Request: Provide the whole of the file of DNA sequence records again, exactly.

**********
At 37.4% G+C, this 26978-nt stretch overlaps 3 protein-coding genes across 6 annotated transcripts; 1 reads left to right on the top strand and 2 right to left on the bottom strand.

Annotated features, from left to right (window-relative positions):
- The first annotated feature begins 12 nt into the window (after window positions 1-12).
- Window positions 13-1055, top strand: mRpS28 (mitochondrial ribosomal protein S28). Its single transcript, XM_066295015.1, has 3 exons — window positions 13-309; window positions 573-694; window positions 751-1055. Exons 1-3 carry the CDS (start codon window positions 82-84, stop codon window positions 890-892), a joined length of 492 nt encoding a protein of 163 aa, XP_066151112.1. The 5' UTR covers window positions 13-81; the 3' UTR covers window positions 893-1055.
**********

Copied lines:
At 37.4% G+C, this 26978-nt stretch overlaps 3 protein-coding genes across 6 annotated transcripts; 1 reads left to right on the top strand and 2 right to left on the bottom strand.

Annotated features, from left to right (window-relative positions):
- The first annotated feature begins 12 nt into the window (after window positions 1-12).
- Window positions 13-1055, top strand: mRpS28 (mitochondrial ribosomal protein S28). Its single transcript, XM_066295015.1, has 3 exons — window positions 13-309; window positions 573-694; window positions 751-1055. Exons 1-3 carry the CDS (start codon window positions 82-84, stop codon window positions 890-892), a joined length of 492 nt encoding a protein of 163 aa, XP_066151112.1. The 5' UTR covers window positions 13-81; the 3' UTR covers window positions 893-1055.